I'm just learning Qt with C++. I have successfully implemented signals and slots to trap standard events like ButtonPushed(), etc. However, I want to have a function called when I mouse over and mouse out of a QLabel. It looks like QHoverEvent will do what I need, but I can't seem to find any tutorials or examples on how to implement this. Is it done the same way as signals and slots?. I tried:

connect(ui.lbl_test, SIGNAL(QHoverEvent), this, SLOT(TestFunc(QEvent::Type type, const QPoint & pos, const QPoint & oldPos)));

.. but the function didn't get called when I hovered over the label.

Here is the function, listed in the header file as a public slot:

void MyDialog::TestFunc(QEvent::Type type, const QPoint & pos, const QPoint & oldPos) {
     QMessageBox::information(this, tr("Hey"), tr("Listen!"));

Can anyone help me figure this out or point me to a good example?


After reading a post below, I found no setFlag() member to call for my label widget, but I did try:

    connect(ui.lbl_test, SIGNAL(ui.lbl_test->mouseMoveEvent()), this, SLOT(TestFunc(QMouseEvent *event)));

And updated TestFunc() accordingly. But still nothing happens when I mouse over.

After looking I am not sure QLabel even inherits the mouseMoveEvent() even from QWidget. If this is true, is there a widget that does, or a list of objects that inherit it somewhere?. All I can tell from the documentation on their site is how many inherited functions an object has..


Using signals and slots for this purpose isn't going to work.

mouseMoveEvent() is not a signal or meta-method and cannot be connected to a slot.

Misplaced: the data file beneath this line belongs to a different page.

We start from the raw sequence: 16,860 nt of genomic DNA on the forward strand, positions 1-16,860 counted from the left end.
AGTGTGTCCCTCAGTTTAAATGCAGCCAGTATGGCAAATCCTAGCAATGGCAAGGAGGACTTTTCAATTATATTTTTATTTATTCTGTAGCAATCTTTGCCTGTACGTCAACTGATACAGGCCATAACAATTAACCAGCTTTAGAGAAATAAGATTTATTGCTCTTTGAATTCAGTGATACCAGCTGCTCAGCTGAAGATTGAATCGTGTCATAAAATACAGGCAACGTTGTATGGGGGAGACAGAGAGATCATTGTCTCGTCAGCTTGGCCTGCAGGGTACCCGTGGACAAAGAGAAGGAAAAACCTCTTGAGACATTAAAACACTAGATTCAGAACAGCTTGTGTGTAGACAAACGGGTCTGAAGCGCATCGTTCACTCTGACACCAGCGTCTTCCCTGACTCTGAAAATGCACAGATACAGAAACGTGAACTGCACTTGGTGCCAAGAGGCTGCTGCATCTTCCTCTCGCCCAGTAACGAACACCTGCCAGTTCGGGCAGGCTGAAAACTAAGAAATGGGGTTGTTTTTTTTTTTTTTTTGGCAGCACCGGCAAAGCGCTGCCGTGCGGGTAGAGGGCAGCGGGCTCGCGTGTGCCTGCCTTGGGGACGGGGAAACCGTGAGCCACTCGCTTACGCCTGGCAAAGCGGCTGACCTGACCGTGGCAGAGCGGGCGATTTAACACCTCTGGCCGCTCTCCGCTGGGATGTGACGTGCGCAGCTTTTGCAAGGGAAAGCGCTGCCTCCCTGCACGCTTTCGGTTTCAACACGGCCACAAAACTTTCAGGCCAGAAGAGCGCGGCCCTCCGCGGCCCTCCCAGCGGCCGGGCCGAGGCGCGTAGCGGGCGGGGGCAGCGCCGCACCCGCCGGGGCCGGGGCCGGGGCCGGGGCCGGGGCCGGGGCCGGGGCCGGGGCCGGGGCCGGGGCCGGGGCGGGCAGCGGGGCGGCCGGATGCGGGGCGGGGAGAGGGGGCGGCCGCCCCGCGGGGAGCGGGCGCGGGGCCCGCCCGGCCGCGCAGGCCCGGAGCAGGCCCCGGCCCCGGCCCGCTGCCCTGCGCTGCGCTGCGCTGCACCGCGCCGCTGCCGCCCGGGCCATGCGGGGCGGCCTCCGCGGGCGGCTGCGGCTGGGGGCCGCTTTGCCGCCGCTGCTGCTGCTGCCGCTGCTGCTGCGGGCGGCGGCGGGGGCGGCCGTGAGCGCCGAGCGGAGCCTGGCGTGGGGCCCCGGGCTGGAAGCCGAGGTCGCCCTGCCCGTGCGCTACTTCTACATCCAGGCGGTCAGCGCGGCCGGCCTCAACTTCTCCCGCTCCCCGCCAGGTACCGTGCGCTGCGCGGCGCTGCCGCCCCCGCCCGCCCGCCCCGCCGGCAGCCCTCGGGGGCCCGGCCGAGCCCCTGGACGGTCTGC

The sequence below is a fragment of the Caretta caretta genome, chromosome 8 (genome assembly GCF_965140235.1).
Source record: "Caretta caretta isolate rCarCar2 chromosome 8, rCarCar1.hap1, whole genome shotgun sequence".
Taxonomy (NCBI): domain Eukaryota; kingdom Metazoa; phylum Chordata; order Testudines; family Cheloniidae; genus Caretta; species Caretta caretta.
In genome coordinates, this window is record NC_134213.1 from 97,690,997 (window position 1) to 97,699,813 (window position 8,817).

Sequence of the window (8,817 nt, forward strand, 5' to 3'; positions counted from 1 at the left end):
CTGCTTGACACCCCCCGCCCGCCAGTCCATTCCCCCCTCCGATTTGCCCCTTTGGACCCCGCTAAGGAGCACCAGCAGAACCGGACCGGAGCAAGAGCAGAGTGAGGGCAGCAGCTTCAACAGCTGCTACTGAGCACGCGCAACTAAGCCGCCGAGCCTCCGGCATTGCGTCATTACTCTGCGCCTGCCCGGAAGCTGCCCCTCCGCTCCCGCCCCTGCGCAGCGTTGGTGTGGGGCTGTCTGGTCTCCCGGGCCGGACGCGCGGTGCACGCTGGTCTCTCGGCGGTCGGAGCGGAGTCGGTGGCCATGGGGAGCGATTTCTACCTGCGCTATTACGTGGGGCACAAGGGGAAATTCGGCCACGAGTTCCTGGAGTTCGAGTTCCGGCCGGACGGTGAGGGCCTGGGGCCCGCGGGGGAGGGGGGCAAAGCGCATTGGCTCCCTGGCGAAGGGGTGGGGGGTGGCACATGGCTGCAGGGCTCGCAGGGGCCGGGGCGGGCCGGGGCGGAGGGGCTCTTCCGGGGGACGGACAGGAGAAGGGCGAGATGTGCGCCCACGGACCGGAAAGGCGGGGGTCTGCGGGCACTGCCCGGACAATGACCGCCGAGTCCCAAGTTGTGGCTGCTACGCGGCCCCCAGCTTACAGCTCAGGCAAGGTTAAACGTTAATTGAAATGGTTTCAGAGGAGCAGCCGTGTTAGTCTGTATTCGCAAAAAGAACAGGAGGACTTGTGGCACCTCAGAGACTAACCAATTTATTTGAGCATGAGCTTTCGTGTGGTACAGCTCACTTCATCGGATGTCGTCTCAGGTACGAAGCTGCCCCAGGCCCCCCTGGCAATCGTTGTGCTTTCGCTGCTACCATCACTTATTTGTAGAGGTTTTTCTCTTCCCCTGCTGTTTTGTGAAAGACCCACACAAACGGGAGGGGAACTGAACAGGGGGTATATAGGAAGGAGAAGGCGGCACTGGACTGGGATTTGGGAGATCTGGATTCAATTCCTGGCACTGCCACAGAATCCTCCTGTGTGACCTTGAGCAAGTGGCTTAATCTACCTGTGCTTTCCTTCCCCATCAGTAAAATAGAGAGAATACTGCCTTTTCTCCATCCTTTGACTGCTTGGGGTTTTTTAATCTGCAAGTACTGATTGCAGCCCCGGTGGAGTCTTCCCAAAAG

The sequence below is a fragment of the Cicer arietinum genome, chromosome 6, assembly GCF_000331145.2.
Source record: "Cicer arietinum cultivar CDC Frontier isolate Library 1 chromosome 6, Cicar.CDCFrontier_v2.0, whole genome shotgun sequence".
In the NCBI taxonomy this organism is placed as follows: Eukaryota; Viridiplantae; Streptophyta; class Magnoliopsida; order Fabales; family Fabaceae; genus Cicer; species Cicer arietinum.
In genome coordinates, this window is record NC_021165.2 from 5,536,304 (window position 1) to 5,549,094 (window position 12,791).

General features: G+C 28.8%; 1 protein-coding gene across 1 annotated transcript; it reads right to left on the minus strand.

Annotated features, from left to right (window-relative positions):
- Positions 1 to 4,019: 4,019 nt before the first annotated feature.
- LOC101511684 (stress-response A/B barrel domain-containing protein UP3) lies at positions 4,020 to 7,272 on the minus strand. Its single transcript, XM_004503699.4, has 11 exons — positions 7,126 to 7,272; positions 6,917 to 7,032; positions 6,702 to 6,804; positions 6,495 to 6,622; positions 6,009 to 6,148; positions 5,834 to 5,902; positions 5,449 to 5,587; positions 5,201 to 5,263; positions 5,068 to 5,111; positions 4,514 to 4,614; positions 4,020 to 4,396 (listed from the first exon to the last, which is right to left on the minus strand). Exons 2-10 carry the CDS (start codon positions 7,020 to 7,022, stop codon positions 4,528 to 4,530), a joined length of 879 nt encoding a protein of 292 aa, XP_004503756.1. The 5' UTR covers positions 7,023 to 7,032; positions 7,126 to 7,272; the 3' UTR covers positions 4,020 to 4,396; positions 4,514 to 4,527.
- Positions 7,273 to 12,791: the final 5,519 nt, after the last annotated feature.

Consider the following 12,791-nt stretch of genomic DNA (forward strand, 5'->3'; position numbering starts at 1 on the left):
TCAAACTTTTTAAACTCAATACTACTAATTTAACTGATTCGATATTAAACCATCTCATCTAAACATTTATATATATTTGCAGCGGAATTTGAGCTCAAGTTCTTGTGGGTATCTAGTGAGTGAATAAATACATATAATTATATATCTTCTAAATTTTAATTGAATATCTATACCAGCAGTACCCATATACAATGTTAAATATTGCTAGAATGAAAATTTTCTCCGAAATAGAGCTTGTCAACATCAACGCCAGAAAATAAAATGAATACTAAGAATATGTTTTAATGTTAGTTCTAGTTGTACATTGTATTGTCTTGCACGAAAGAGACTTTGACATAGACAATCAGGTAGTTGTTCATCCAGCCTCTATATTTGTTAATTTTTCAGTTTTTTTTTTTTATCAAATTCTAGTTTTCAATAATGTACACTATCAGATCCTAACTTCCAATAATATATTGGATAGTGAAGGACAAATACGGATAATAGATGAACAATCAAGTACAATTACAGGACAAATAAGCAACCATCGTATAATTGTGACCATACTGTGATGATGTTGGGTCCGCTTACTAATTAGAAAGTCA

Subclassing the widget class and overriding mouseMoveEvent() will allow you to get mouse-move-events, but that is a very heavyweight way to accomplish this (and adds one more class to your source base).

Instead, consider implementing an eventFilter() method on your MyDialog class and installing it on the QLabel. With this event filter method, you can intercept all the events for a given QObject instance.

Here is the documentation on Event Filters.


Additionally, through looking at the code sample, I'd recommend you take a moment to investigate what the SIGNAL() and SLOT() macros do. You can see how they are defined in $QTDIR/src/corelib/kernel/qobjectdefs.h


According to the document link you give you're only going to get this QHoverEvent if your widget has the Qt::WA_Hover flag.

After constructing the widget call:


and see if it works.

Another way of achieving the same result is to override mouseMoveEvent() in your widget
notice that this function too will not be normally called unless you call:


This is basically how QT implements the hover event internally.

  • 2
    hm looks like you wanted to say widget->setAttribute(Qt::WA_Hover); – Alpants Jan 7 '09 at 6:23





Forces Qt to generate paint events when the mouse enters or leaves the widget. This feature is typically used when implementing custom styles; see the Styles example for details.


This QStyle::polish() overload is called once on every widget drawn using the style. We reimplement it to set the Qt::WA_Hover attribute on QPushButtons and QComboBoxes. When this attribute is set, Qt generates paint events when the mouse pointer enters or leaves the widget. This makes it possible to render push buttons and comboboxes differently when the mouse pointer is over them.

How to receive Enter and Leave Events on a QWidget

  1. Set the Widget Attribute for WA_Hover

    // in your widget's constructor (probably)
    this->setAttribute(Qt::WA_HOVER, true);
  2. Implement QWidget::enterEvent() and QWidget::leaveEvent().

    void Widget::enterEvent(QEvent * event)
        qDebug() << Q_FUNC_INFO << this->objectName();
    void Widget::leaveEvent(QEvent * event)
        qDebug() << Q_FUNC_INFO << this->objectName();
  3. Done

QHoverEvent in QWidget




// in your widget's constructor (probably)